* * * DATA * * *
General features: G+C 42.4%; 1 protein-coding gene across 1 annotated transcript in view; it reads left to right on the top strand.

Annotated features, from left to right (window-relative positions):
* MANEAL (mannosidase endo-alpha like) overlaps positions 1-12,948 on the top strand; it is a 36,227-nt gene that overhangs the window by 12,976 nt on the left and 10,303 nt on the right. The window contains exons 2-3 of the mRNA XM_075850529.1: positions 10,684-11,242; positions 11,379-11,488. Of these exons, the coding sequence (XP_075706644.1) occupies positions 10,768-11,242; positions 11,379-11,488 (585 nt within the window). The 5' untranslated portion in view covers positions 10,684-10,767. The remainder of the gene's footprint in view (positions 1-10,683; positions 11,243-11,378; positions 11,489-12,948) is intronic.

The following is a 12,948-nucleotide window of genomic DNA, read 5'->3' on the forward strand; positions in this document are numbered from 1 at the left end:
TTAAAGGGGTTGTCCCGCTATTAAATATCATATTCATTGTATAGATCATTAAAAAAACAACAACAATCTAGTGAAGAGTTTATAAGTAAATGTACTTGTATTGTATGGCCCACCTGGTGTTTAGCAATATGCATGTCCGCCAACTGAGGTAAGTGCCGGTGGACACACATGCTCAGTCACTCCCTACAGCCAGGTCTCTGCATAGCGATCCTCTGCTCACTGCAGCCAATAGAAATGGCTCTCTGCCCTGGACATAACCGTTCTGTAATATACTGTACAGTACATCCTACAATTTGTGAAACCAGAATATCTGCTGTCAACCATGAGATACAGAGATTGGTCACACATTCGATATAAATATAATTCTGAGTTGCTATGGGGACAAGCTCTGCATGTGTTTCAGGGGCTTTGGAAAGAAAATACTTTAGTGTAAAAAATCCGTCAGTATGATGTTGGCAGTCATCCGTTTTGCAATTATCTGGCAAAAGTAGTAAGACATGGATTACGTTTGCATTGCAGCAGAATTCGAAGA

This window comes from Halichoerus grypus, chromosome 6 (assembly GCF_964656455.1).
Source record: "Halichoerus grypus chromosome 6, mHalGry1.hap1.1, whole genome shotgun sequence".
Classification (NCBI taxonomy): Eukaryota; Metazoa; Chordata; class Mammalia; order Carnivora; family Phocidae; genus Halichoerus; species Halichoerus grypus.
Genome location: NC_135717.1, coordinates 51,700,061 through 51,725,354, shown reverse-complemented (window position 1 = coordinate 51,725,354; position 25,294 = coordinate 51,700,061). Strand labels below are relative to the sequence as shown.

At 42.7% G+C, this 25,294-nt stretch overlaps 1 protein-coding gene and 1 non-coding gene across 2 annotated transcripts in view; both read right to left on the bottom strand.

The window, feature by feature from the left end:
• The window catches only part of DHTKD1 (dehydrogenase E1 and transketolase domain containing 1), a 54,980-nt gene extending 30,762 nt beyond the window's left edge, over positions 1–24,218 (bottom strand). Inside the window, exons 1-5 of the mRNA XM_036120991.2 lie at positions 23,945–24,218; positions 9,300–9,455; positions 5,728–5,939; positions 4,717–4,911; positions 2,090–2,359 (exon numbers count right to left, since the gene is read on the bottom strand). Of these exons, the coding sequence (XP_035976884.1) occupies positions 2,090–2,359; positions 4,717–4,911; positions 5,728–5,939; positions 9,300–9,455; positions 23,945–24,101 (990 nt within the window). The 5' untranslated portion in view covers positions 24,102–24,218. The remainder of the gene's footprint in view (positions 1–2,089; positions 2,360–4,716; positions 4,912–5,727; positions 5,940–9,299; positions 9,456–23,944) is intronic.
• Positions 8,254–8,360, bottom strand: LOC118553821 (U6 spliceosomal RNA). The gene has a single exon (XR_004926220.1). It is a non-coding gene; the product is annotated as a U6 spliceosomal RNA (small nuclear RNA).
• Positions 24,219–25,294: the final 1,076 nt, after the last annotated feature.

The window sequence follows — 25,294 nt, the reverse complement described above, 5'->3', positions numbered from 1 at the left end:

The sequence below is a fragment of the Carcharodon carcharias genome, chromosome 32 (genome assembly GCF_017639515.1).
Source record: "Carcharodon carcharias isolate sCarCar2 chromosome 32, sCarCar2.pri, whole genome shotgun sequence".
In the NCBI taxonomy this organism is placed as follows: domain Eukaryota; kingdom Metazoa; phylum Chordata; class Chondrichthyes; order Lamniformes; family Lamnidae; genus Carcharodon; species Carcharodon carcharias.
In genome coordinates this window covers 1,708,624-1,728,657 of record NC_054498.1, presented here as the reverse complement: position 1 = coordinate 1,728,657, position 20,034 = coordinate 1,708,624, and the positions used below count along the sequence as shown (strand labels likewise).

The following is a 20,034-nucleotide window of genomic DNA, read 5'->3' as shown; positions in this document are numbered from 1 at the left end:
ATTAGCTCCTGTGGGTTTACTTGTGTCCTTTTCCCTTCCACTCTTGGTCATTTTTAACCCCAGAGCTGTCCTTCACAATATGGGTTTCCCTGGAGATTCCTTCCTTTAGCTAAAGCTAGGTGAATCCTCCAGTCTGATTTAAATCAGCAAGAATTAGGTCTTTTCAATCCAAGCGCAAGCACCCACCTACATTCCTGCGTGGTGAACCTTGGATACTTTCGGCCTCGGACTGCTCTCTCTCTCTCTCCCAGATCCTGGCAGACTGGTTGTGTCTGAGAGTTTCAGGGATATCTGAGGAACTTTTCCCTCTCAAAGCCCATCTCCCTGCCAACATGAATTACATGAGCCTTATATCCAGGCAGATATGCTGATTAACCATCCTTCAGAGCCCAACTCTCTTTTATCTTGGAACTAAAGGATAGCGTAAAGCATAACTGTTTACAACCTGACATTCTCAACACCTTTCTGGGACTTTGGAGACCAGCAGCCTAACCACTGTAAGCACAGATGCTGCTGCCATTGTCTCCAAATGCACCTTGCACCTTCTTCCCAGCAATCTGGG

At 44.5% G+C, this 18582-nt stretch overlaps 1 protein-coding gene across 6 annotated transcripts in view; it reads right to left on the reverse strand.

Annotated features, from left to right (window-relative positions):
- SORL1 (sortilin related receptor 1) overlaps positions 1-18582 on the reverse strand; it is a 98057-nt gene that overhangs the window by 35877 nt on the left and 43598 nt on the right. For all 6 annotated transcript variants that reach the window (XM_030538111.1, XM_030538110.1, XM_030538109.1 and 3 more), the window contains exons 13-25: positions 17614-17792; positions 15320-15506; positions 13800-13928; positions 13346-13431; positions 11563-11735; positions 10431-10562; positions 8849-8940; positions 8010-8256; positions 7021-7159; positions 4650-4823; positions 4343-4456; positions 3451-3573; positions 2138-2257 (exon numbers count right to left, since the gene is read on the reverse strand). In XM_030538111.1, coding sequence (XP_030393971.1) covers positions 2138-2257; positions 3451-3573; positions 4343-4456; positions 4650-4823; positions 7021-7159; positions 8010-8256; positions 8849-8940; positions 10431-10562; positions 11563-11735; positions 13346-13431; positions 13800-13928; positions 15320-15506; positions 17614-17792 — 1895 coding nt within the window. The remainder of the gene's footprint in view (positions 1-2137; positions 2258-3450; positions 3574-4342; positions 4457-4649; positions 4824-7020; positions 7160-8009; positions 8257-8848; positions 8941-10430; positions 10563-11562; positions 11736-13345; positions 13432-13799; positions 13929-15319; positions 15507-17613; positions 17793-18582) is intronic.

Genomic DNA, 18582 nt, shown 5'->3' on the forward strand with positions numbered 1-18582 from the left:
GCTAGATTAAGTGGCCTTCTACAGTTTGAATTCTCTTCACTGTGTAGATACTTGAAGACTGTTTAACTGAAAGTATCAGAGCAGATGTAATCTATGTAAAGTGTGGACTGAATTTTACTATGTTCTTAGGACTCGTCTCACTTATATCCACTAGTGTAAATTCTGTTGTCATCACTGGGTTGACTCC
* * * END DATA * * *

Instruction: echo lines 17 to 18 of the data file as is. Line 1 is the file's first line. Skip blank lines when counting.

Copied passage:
Source record: "Carcharodon carcharias isolate sCarCar2 chromosome 32, sCarCar2.pri, whole genome shotgun sequence".
In the NCBI taxonomy this organism is placed as follows: domain Eukaryota; kingdom Metazoa; phylum Chordata; class Chondrichthyes; order Lamniformes; family Lamnidae; genus Carcharodon; species Carcharodon carcharias.